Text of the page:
posted by Eyebrows McGee at 7:26 PM on July 11, 2015 [1 favorite]


My nephew played in a tournament that Sam Groth won when he was playing lower-level tournaments a couple of years ago. He said Groth did a second serve that kicked over the opponent and over the back fence.
posted by oluckyman at 8:40 PM on July 11, 2015


even you and I will be able to hit a MUCH faster serve with the modern racket

Speak for yourself. I'd undoubtedly miss the ball completely with either racquet.
posted by item at 8:51 PM on July 11, 2015 [4 favorites]


I was a decent player in high school (enough so that it's requiring a manly effort to keep from bragging more). Of course I could never return a 150 mph serve, but still--it's easier than this video makes it look. You get to see the wind-up!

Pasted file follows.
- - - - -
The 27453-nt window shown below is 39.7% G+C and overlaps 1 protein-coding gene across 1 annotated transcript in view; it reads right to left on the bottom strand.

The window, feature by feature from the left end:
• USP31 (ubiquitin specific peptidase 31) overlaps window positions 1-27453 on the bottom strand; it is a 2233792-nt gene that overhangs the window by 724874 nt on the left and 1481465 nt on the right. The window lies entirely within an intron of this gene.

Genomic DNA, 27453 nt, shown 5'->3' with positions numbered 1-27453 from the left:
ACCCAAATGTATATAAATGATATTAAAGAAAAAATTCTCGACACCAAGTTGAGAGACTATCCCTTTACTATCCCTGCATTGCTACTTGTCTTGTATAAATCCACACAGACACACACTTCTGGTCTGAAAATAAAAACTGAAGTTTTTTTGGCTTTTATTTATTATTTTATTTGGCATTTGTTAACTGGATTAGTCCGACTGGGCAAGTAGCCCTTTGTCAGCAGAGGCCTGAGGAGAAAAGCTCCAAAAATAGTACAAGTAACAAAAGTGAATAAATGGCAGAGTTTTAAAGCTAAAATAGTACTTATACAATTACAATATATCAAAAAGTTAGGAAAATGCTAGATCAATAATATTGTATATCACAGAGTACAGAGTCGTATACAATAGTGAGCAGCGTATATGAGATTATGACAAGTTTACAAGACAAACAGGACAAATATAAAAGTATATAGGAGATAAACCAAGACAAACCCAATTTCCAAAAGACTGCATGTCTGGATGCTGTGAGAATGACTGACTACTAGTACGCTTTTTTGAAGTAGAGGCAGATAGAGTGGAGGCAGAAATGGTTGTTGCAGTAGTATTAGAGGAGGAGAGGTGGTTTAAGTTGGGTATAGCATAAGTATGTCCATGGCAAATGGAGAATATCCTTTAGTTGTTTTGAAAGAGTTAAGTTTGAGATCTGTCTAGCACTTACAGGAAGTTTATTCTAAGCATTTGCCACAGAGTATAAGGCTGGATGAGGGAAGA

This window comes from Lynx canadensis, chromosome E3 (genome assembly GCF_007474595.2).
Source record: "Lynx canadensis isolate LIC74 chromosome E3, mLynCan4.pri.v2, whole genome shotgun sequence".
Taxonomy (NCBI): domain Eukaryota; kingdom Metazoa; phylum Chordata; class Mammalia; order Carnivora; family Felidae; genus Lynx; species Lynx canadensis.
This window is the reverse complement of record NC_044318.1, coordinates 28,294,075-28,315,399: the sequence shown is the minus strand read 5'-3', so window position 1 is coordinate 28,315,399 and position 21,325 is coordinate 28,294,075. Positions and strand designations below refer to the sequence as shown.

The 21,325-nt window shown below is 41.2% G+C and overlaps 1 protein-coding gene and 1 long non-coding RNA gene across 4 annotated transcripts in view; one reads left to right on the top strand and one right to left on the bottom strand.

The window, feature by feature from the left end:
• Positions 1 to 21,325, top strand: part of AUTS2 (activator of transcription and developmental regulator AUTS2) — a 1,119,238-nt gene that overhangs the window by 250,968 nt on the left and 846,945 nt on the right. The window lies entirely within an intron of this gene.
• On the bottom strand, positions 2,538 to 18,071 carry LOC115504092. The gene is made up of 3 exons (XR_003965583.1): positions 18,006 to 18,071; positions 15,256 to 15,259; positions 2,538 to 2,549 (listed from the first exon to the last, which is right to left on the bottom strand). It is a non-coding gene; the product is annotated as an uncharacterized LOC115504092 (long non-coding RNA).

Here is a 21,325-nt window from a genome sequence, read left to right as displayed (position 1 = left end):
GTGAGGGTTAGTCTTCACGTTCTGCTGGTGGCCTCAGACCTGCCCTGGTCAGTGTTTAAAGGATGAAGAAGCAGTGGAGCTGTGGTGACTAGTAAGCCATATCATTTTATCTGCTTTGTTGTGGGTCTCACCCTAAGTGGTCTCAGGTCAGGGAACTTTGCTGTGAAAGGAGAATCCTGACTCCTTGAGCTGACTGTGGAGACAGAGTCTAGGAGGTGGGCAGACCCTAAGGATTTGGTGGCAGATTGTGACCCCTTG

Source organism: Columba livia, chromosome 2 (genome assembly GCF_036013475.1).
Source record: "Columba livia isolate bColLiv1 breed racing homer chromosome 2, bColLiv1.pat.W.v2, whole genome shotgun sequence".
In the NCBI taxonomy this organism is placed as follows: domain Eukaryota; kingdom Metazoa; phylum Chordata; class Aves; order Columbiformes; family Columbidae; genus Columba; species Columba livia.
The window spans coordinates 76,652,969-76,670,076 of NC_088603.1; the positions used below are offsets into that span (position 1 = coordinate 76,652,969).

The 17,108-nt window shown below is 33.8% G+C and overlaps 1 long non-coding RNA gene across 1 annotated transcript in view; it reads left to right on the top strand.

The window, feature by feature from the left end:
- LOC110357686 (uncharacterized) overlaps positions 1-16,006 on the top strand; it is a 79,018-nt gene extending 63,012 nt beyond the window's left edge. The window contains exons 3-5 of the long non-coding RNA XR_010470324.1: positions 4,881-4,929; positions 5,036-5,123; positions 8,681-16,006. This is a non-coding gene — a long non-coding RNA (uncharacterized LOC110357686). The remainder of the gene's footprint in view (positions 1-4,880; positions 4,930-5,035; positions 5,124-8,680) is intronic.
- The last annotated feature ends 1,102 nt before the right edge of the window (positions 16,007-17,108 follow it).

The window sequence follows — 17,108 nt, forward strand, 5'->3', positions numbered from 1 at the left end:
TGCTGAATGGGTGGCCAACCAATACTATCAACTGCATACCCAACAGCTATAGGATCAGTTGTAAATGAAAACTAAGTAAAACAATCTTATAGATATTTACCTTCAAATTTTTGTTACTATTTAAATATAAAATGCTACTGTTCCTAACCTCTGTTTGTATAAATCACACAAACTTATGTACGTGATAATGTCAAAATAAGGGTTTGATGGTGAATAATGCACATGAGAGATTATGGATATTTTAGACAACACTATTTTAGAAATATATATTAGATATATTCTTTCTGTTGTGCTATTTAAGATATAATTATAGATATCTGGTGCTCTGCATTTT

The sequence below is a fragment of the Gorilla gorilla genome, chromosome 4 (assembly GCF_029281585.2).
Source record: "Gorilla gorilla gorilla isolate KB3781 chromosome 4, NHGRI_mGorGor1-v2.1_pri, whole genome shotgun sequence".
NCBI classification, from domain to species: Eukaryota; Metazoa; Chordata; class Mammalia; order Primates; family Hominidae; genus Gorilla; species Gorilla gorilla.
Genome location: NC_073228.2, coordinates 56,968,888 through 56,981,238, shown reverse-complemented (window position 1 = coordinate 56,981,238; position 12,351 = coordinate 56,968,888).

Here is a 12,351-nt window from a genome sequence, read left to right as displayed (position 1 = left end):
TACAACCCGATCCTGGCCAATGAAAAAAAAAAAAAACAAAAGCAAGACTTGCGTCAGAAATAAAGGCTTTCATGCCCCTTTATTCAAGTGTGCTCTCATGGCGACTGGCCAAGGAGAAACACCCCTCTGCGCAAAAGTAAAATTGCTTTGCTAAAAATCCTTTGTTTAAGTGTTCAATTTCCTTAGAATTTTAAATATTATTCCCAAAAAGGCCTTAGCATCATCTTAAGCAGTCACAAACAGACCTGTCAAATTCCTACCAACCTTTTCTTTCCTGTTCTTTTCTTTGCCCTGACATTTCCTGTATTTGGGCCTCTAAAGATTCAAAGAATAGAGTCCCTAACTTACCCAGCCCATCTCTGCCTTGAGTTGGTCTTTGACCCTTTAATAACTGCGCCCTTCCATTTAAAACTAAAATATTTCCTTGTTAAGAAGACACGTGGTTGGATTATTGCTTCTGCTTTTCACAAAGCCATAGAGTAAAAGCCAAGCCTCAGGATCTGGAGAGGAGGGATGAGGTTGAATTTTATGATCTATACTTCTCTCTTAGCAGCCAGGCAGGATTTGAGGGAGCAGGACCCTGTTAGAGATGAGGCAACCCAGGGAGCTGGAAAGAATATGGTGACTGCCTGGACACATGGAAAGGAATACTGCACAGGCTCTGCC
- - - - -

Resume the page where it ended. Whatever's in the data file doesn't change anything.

posted by O. Bender at 10:10 PM on July 11, 2015


yet curiously the mile isn't getting faster and more. the men's andwomen's records were both set before 2000 (i have no idea why - for all i know it may just be noise, or perhaps people don't run it any more).

Not exactly the mile, but the women's 1500 meter record, set in 1993, just got broken. As discussed in that article, those records in the 1980s and 1990s have pretty much all been found to be the result of hella doping; the lack of new middle-distance records in the last couple of decades is more of an indictment of old anti-doping measures than an indication that athletes aren't improving.
posted by Etrigan at 5:09 PM on July 18, 2015